Ken, the DJ news that you get from Cybertrader is an incomplete version. You miss all non-economic news. Eg political news, Fed Beige Book, Treasury comments etc. All you get is the company related news. True, it accounts for 95% of the content, - but the last 5% is very important. I prefer to pay $95 per month to my news feed service and have a piece of mind.
  7. ddefina


  8. Yes..go w/ win2k. Did the trick for me and I couldn't be happier. I don't know about win xp...too soon to really tell.
  9. kenstl


    That's funny. I don't use cybertrader but I do run ravenquote, spread out on 3 screens (2@19" & 1@17"). I keep 23 charts open at all times, and one level 2 box. Plus I've been trading through Datek, which requires several open browser windows, including an applet, and I'll often open addt'l windows to get news and market commentaries. My system never slows down or hesistates in any way. I have a copy of win2k but the fact that my cpu's rock solid right now hasn't given me the urge to use win2k.

    My system is win98 (1st edition) with no additional memory management software or any other non-standard stuff. I have an AMD 1.4 Athlon, ASUS A7A266 motherboard, 512mb DDR sdram, two matrox g450 video cards, a link-sys ethernet card, and DSL.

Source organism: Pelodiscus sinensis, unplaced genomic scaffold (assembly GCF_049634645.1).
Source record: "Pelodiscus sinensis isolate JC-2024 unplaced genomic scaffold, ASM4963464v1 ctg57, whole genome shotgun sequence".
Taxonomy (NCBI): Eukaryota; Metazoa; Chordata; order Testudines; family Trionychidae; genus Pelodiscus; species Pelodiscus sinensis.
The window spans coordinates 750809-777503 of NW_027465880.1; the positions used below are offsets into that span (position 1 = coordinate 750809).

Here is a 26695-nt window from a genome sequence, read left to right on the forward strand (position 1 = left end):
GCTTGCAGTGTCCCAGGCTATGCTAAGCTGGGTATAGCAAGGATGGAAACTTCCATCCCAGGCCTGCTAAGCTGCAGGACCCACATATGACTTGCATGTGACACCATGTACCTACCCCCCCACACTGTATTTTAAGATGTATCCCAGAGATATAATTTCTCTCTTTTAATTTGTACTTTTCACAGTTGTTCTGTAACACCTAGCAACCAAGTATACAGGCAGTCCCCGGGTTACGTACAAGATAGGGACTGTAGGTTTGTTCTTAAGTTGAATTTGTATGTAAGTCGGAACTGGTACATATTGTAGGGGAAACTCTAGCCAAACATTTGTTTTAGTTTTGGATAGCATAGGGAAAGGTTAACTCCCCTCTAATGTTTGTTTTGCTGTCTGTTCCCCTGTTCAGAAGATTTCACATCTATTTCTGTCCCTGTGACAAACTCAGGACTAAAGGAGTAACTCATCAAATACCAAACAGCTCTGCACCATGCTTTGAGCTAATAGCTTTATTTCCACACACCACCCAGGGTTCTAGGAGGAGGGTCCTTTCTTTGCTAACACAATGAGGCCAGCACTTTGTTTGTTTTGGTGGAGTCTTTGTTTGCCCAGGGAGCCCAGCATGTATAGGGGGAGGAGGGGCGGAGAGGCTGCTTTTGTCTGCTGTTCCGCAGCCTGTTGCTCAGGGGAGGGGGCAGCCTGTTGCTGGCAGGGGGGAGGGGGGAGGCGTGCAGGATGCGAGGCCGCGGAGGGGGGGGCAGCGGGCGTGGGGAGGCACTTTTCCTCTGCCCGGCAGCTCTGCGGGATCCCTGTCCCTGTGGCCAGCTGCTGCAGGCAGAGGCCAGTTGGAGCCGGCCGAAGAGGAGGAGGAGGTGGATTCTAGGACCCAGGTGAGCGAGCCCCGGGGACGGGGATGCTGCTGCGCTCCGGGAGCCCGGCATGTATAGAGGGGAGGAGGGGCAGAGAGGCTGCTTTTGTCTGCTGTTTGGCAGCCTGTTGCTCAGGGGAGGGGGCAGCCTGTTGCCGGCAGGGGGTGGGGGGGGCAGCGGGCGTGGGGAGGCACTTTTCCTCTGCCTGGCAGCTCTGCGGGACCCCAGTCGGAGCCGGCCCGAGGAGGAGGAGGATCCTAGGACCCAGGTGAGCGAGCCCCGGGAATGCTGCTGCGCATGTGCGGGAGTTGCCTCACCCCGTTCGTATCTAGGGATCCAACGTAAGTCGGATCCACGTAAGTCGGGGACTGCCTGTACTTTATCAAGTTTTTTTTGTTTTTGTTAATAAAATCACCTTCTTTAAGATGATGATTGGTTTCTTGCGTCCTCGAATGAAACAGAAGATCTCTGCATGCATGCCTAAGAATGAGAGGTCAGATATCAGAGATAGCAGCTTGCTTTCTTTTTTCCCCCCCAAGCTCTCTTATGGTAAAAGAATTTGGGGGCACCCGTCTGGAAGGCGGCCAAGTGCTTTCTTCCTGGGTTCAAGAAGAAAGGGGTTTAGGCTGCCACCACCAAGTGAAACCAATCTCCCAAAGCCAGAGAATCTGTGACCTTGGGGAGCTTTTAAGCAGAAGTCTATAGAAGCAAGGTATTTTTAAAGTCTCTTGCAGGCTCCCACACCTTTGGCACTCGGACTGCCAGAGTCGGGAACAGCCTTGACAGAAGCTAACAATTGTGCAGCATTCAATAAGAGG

I typically have (with everything above open and running) at least 50% system resources free and never any kind of slowdown or instability.

    I think the problem is your dell, and all the extra software knick knacks they install in the retail boxes which totally bogs your computer down. Hit ctrl+alt+delete right after the computer boots up - you shouldn't have more than five applications running when you do this. If you have more than that, there's your problem.

    I'd format the harddrive, pull out all the cards (except video card of course), re-install the OS from a clean microsoft disk (not the boot disks you got with your dell) and re-install the hardware one thing at a time. You should have a rocket ship after that.
  10. Magna

    Magna Administrator


    Win95, Win98, and WinMe are all built around 16-bit technology and there is a limited number of stacks which put a cap on your available resources. Some programs are resource hungry, some aren't, sometimes Win9x can reclaim resources when you close a program, sometimes it can't.

    When Microsoft went to 32-bit technology for the kernel in WinNT, Win2000, and WinXP the fundamental structure was changed and there are no resources per se -- that is, you may run out of memory at some point but you'll never run out of resources since that concept no longer applies. Remember, memory and resources have nothing to do with each other, so adding more memory to a Win98 system isn't going to make any difference to that particular problem (although it helps in other areas like disk-churning).

    Recommend you install WinNT or W2K on a clean machine (i.e., after formatting your drive), since upgrading them on an existing O/S doesn't always go smoothly, especially on top of Win9x systems. Or you can wait until XP but I assure you it will be very buggy as all new Microsoft operating systems are, so if you go that route you may want to wait for the inevitable first Service Pack.
    #10     Oct 12, 2001